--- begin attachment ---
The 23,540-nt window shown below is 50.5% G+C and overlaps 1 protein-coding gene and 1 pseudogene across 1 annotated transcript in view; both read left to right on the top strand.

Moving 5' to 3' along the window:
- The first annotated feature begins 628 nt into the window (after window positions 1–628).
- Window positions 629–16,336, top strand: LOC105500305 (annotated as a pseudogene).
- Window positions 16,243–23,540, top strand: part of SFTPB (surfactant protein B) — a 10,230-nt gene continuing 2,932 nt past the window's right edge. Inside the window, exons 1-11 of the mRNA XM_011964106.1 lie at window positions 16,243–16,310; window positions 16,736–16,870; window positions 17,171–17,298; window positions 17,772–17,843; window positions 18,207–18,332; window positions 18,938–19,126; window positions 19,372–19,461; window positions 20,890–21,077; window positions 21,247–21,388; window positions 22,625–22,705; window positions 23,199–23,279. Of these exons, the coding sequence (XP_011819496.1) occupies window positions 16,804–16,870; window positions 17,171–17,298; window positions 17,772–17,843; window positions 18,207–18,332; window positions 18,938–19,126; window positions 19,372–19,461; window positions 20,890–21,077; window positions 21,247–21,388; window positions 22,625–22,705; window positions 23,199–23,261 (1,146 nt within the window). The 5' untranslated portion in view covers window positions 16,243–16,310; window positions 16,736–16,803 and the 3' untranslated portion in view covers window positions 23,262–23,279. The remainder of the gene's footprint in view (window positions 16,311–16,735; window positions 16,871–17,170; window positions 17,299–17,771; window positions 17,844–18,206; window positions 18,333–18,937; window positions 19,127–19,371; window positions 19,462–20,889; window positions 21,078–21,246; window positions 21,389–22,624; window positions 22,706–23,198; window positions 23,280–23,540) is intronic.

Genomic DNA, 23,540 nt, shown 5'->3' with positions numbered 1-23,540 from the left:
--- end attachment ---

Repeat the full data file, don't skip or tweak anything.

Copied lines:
The 23,540-nt window shown below is 50.5% G+C and overlaps 1 protein-coding gene and 1 pseudogene across 1 annotated transcript in view; both read left to right on the top strand.

Moving 5' to 3' along the window:
- The first annotated feature begins 628 nt into the window (after window positions 1–628).
- Window positions 629–16,336, top strand: LOC105500305 (annotated as a pseudogene).
- Window positions 16,243–23,540, top strand: part of SFTPB (surfactant protein B) — a 10,230-nt gene continuing 2,932 nt past the window's right edge. Inside the window, exons 1-11 of the mRNA XM_011964106.1 lie at window positions 16,243–16,310; window positions 16,736–16,870; window positions 17,171–17,298; window positions 17,772–17,843; window positions 18,207–18,332; window positions 18,938–19,126; window positions 19,372–19,461; window positions 20,890–21,077; window positions 21,247–21,388; window positions 22,625–22,705; window positions 23,199–23,279. Of these exons, the coding sequence (XP_011819496.1) occupies window positions 16,804–16,870; window positions 17,171–17,298; window positions 17,772–17,843; window positions 18,207–18,332; window positions 18,938–19,126; window positions 19,372–19,461; window positions 20,890–21,077; window positions 21,247–21,388; window positions 22,625–22,705; window positions 23,199–23,261 (1,146 nt within the window). The 5' untranslated portion in view covers window positions 16,243–16,310; window positions 16,736–16,803 and the 3' untranslated portion in view covers window positions 23,262–23,279. The remainder of the gene's footprint in view (window positions 16,311–16,735; window positions 16,871–17,170; window positions 17,299–17,771; window positions 17,844–18,206; window positions 18,333–18,937; window positions 19,127–19,371; window positions 19,462–20,889; window positions 21,078–21,246; window positions 21,389–22,624; window positions 22,706–23,198; window positions 23,280–23,540) is intronic.

Genomic DNA, 23,540 nt, shown 5'->3' with positions numbered 1-23,540 from the left: